Red Creeping Thyme: The Beautiful Pink Lawn You Never Have to Mow, Water or Weed

December 31, 2020 at 5:38 pm




This zero-maintenance lawn also repels mosquitoes and feeds the bees!





Lawns are becoming less and less popular these days. Besides being high-maintenance, they are terrible for the environment.

The mono-crop grasses require lots of watering, fertilizing and “herbiciding.” With mounting water shortages around the world, should we really be dumping clean water on non-edible grass?

Grass also requires gasoline for the lawnmower and your labor.

And, of course, along with mono-crop farm fields, conventional lawns are starving out pollinators, who used to rely on natural prairie grasses, flowers and forests.

Naturally, people are looking for alternatives. Some are planting edible gardens, some are planting prairie grasses and flowers for pollinators, and some are planting eco-friendly clover lawns, for a look and feel more similar to a regular lawn.

And now we’ve found another alternative – creeping red thyme. Like clover, the fast-growing cover crop can take over your whole lawn like a carpet.

It stays low-to-the-ground, never growing more than 3 or 4 inches tall. It’s soft like clover, and hardy enough to walk on and lay on without dying.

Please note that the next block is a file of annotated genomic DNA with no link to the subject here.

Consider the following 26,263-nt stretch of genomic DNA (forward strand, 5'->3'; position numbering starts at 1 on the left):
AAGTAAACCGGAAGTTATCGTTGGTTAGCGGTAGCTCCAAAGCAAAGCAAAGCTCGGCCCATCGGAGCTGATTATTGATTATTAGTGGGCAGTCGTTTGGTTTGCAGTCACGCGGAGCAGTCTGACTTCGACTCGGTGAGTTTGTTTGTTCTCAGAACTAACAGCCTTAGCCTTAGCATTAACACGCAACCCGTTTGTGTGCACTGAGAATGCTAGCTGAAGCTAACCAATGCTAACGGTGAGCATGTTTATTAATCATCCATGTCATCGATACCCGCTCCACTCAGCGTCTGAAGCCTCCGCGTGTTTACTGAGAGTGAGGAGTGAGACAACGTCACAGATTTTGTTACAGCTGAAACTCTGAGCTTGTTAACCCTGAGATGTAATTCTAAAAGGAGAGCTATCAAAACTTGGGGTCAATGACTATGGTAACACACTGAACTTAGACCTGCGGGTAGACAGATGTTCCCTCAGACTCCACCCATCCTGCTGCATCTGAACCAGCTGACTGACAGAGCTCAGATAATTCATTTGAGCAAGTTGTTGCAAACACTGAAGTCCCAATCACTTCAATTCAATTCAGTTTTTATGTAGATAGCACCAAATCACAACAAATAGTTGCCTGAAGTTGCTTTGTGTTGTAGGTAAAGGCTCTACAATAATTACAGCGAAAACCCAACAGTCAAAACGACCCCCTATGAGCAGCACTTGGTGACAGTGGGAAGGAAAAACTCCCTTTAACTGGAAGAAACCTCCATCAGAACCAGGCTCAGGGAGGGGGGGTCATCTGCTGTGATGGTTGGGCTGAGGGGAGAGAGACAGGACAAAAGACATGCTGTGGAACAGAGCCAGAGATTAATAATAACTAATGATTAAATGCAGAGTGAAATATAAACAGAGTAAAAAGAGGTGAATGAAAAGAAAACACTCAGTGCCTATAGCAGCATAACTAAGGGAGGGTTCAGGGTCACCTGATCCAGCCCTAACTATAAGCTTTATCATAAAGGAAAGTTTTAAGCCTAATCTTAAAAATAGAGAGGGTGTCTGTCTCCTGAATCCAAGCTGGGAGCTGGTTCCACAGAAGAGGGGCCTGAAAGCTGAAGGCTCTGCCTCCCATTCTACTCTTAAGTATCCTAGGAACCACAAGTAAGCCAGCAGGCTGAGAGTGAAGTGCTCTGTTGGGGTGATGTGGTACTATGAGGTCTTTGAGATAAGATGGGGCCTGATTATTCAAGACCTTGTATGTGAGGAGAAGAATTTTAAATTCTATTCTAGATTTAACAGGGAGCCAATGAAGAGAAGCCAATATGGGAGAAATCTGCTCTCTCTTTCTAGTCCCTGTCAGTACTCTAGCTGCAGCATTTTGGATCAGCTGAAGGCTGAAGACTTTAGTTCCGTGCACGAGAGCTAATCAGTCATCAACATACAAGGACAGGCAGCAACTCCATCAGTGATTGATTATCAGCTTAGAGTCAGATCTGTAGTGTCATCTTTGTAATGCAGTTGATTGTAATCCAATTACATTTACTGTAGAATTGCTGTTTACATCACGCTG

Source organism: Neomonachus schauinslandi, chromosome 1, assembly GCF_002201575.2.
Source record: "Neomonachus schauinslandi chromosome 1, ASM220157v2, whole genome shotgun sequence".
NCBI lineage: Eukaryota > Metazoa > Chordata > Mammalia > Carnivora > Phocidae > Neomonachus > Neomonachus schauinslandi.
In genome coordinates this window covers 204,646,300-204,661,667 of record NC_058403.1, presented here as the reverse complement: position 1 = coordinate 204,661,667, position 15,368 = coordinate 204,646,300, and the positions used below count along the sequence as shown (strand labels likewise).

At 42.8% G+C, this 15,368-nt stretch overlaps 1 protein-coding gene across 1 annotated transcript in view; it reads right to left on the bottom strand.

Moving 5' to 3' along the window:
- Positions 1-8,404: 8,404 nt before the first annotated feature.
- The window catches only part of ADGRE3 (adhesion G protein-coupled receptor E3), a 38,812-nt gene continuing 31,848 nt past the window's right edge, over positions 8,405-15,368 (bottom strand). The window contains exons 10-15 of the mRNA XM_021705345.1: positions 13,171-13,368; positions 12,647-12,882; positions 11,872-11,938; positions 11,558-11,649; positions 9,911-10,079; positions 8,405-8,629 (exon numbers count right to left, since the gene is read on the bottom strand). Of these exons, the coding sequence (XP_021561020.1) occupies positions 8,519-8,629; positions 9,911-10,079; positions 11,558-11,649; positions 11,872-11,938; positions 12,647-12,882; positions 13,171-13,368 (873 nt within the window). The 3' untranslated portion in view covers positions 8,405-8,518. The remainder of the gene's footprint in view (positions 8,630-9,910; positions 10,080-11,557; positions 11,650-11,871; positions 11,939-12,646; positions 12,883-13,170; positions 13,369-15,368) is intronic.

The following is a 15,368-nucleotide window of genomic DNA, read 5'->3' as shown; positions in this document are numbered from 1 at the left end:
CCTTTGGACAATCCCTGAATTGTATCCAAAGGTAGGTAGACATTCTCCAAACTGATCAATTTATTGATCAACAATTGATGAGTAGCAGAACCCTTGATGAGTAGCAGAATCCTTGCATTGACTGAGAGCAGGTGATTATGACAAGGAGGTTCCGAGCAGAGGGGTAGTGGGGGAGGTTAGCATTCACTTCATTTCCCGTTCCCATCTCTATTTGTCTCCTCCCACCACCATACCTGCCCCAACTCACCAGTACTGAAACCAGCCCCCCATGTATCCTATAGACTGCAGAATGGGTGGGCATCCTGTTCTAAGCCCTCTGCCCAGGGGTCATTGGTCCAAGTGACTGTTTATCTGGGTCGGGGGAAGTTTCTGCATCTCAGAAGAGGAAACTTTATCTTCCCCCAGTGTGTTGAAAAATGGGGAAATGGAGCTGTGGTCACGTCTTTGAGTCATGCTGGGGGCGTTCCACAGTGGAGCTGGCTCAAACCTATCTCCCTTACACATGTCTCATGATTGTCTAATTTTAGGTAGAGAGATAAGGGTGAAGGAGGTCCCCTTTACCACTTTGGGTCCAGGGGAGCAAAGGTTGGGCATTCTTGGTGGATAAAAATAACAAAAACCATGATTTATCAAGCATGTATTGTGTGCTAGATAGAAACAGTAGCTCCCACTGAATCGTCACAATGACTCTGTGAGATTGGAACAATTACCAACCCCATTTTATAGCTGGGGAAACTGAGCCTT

While the creeping variety is not edible like regular thyme, its pleasant lemony scent attracts humans and pollinators, while repelling mosquitoes.

It’s ultra-drought tolerant, and shouldn’t need to be watered except in the beginning, unless you’re in an extremely dry climate.

Because it’s roots go deeper into the soil, it also shouldn’t need to be fertilized, which is good news for the rivers, lakes and oceans polluted by fertilizer runoff.

And, the no-maintenance cover crop creates a thick mat wherever it’s planted, so you won’t have to do any weeding or apply any herbicide.

Bonus – the long-lasting perennial flowers will paint your lawn a beautiful shade of pinkish lavender for a good chunk of the year.

You can plant it in segments if you want variety.

Or let it take over the whole yard.